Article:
EFL Learning Centre has provided me with opportunities to teach EFL at all levels, ages and nationalities, Thais, Taiwanese, Japanese, Swiss, and French students. There were also weekend workshops for 100 school principals in the Chiang Rai area, 100 school teachers in the Chiang Mai area, Kindergarten teachers located at Doi Inthanon and student summer camps at Doi Saket. These were amazing fun weekends.

So, having always been creative through teaching and programming, I continue to enjoy the creativity of observing, preparing and teaching lessons to enthusiastic and motivated learners.

Corona Sanchez – Teaching Practice Observer

I was born and raised in St. Lucia, a beautiful tropical island in the Eastern Caribbean. I spent most of my life in New York City so I consider myself a New Yorker.

Being from a family of school teachers, I knew that was my destiny. After two years of teaching primary school, I moved to New York City where I studied Fashion and Interior Design. I enjoyed the process of creation and expression plus I was good at it but I didn’t feel grounded. For over twenty years I worked in different industries. I finally had it with office politics I missed the free-spirited being I once was. I began to submerge myself in developmental workshops and surrounded myself with like-minded people. After years of digging and trying a few things I rediscovered and reinvented myself. I emerged as a personal chef.

After a year or so, things began to take shape but for some reason, I started to re-think things. What impact would the sort after future impose on my present life and vice versa? Was I willing to do the time to have the future I envisioned? I did not see a great quality of life at the end of that tunnel. So, as much as I was enjoying the process of building a successful business, I physically started to yearn for a simple, laid back way of life, where I had less and did more. I no longer wanted to be part of the system so I started contemplating moving out of the US. At first Bob, my husband wanted no part of it. He had built so much in New York City – a successful career and a community of peers that respected him. There was no way he could leave. Somewhere along the way I piqued his interest and inspired him and after about 18 months of extensive research, conversations, indecisiveness, and apprehension, moving became evident and for me, experiencing a very painful loss propelled it and a selection was made – Chiang Mai, Thailand. Although we had never been to Thailand we felt confident with our choice.

In December 2013, after careful planning and cheerful goodbyes, we arrived in Chiang Mai. We relaxed and explored for three weeks before starting the TEFL course at SEE. The first day was seamless but throughout the week things intensified. I was relearning things from primary and secondary school all in one week! By the end of week two I was schooled and somewhat polished. By the end of week four, I had delivered six teaching practices and passed my grammar test. Things started to mesh and all due to the remarkable design of SEE’s course and the fantastic trainers. Looking back, I can now say it was truly accelerated learning at its best. Finally, after four weeks of intense training and daunting moments, I received my TEFL certification. I had once again reinvented myself!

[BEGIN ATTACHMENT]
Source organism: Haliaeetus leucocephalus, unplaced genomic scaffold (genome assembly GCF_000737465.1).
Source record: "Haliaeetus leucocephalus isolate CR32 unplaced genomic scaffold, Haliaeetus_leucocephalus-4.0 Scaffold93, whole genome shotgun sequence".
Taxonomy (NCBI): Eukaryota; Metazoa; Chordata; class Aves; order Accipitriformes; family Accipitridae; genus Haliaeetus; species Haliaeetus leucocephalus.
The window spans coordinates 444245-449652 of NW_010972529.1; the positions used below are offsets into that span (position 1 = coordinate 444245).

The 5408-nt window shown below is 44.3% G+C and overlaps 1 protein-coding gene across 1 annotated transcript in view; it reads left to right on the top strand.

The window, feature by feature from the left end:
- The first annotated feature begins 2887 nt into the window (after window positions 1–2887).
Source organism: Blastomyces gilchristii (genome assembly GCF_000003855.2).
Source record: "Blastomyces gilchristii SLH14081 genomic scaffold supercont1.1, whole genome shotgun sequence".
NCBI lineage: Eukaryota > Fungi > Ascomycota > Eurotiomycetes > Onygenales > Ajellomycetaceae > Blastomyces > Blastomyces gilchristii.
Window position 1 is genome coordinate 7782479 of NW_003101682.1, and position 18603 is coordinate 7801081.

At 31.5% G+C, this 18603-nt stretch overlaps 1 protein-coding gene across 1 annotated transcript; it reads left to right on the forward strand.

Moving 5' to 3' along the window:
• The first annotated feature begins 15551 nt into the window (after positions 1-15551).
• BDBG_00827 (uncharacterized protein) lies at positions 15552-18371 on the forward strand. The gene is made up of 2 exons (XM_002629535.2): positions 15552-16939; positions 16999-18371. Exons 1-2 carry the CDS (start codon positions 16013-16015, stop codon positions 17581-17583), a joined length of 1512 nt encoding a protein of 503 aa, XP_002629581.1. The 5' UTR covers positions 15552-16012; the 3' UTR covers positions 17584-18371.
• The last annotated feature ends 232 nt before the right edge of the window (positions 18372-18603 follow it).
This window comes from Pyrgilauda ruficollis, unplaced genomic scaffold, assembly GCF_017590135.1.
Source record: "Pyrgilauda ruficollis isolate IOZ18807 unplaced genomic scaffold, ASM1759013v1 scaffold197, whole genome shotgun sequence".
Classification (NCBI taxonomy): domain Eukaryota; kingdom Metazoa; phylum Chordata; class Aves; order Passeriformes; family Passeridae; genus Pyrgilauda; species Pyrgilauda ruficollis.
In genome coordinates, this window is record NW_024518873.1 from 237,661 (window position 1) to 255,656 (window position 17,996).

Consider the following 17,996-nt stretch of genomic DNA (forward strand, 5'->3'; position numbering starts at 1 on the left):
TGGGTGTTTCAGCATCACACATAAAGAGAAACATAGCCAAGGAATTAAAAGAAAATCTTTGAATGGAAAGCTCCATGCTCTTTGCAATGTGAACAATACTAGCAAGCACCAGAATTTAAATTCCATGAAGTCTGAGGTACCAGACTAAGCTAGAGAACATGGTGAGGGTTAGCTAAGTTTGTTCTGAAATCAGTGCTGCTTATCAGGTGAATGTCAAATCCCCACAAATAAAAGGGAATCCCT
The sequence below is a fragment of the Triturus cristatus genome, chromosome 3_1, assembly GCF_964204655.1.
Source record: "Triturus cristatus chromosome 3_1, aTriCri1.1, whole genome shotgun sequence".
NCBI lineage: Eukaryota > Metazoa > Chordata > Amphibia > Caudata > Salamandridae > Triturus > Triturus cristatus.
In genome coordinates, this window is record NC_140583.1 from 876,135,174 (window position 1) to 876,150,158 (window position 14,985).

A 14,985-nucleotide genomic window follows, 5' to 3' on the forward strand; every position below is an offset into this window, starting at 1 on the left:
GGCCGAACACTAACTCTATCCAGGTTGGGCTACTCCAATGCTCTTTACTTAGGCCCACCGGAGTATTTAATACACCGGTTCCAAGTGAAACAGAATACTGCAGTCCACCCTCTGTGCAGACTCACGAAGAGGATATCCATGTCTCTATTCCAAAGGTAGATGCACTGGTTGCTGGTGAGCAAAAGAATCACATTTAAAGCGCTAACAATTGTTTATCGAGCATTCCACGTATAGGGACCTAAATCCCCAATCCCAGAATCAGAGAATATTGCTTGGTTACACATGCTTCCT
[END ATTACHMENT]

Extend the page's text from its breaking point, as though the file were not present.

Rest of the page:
Since then, I’ve taught at the primary and vocational levels and experienced the Thai culture in ways I could not have imagined. TEFL training has really given me an in-depth understanding of English, its complexities, and nuances. Teaching Thai students has helped me to understand the challenges of learning English.

SEE’s modality is simple, precise and extremely effective. It gave me the tools to confidently step in front of the classroom. With proper planning and the 3P’s, I was able to deliver successful lessons. I experienced the joy of seeing my students improve and enhance their skills. Be forewarned that Thai students love to have fun and your definition of fun just might change – mine did! Stay open, be adaptive and you will be able to embrace the role of “English Teacher” in Thailand.

Sultan Chaudhry – Teaching Practice Observer

My life has always been full of spontaneous decisions and career choices. After graduating from Brunel University in London, T started work as a sales advisor. Unsatisfied with my job, I went back to my home country and decided on doing what I always felt was my passion, ‘flying’. In less than 2 years I became a qualified commercial pilot as well as a flight instructor. During the time I was an instructor, I also got the opportunity to become a manager for a private aviation firm. Life seemed to be going great, yet I was still not satisfied and was hungry for something better but didn’t know what it was.

Long story short, ended up in Thailand for some long awaited vacation time, when I met the love of my life. Longing to always be by her side, I started searching for career options in Thailand when I stumbled on a TEFL course being offered by SEE TEFL in Chiang Mai.

Two years later, being happily married to my better half and finding out that teaching is my true calling. Nothing has made me more satisfied in life than giving knowledge and seeing my students prosper.

SEE TEFL and Ministry of Education Officials

John and Dr. Ying with Mr. Sermsit Pimpandee (Vice Director of Chiang Mai Education Services), and Mr. Dhwatchai Chaikan (The Head of Private Education Institutes) at Chiang Mai Ministry of Education. Read the interview with the Thai MoE.

SEE TEFL ISO 9001:2008 Certification Celebration

Since 2005 SEE TEFL has successfully trained more than 1,200 teachers. The SEE TEFL training program is unique in that the original director and course designer John Quinn has been continuously managing and teaching the course, and training the trainers. There has been no discontinuity in the life of the organization and the courses.

In 2009 the organization was awarded internationally recognized quality management certification ISO 9001:2008, the first TEFL training organization in Asia to receive this. Ongoing staff training and quality management processes ensure a consistent and reliable TEFL training operation.